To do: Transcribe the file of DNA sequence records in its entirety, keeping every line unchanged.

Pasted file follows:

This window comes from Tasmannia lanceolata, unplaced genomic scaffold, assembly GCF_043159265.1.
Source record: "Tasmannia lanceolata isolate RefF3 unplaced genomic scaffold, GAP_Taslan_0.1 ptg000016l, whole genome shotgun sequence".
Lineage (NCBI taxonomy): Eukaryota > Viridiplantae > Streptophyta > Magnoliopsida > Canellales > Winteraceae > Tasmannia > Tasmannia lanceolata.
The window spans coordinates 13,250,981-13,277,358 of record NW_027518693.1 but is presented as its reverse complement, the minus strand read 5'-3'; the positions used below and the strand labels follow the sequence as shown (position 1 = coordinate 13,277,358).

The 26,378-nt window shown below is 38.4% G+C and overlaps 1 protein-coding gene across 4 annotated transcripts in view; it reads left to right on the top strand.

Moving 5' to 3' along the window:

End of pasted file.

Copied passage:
This window comes from Tasmannia lanceolata, unplaced genomic scaffold, assembly GCF_043159265.1.
Source record: "Tasmannia lanceolata isolate RefF3 unplaced genomic scaffold, GAP_Taslan_0.1 ptg000016l, whole genome shotgun sequence".
Lineage (NCBI taxonomy): Eukaryota > Viridiplantae > Streptophyta > Magnoliopsida > Canellales > Winteraceae > Tasmannia > Tasmannia lanceolata.
The window spans coordinates 13,250,981-13,277,358 of record NW_027518693.1 but is presented as its reverse complement, the minus strand read 5'-3'; the positions used below and the strand labels follow the sequence as shown (position 1 = coordinate 13,277,358).

The 26,378-nt window shown below is 38.4% G+C and overlaps 1 protein-coding gene across 4 annotated transcripts in view; it reads left to right on the top strand.

Moving 5' to 3' along the window: